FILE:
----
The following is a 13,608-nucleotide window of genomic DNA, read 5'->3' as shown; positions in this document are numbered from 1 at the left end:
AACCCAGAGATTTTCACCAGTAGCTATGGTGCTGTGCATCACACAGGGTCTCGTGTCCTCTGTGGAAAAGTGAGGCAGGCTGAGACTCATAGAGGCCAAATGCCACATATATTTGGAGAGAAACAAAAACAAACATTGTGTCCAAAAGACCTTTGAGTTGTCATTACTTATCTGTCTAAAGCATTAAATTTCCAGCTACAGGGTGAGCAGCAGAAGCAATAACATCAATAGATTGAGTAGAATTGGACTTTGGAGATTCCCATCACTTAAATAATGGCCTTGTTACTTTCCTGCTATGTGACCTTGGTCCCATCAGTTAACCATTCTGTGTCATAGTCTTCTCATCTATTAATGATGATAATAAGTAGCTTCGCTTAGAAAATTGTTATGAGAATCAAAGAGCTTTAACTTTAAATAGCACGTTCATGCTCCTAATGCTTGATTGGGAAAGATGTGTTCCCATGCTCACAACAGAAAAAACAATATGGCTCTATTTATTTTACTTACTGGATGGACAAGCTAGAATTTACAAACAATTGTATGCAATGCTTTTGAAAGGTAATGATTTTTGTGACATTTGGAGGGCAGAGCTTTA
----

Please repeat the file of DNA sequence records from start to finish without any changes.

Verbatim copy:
The following is a 13,608-nucleotide window of genomic DNA, read 5'->3' as shown; positions in this document are numbered from 1 at the left end:
AACCCAGAGATTTTCACCAGTAGCTATGGTGCTGTGCATCACACAGGGTCTCGTGTCCTCTGTGGAAAAGTGAGGCAGGCTGAGACTCATAGAGGCCAAATGCCACATATATTTGGAGAGAAACAAAAACAAACATTGTGTCCAAAAGACCTTTGAGTTGTCATTACTTATCTGTCTAAAGCATTAAATTTCCAGCTACAGGGTGAGCAGCAGAAGCAATAACATCAATAGATTGAGTAGAATTGGACTTTGGAGATTCCCATCACTTAAATAATGGCCTTGTTACTTTCCTGCTATGTGACCTTGGTCCCATCAGTTAACCATTCTGTGTCATAGTCTTCTCATCTATTAATGATGATAATAAGTAGCTTCGCTTAGAAAATTGTTATGAGAATCAAAGAGCTTTAACTTTAAATAGCACGTTCATGCTCCTAATGCTTGATTGGGAAAGATGTGTTCCCATGCTCACAACAGAAAAAACAATATGGCTCTATTTATTTTACTTACTGGATGGACAAGCTAGAATTTACAAACAATTGTATGCAATGCTTTTGAAAGGTAATGATTTTTGTGACATTTGGAGGGCAGAGCTTTA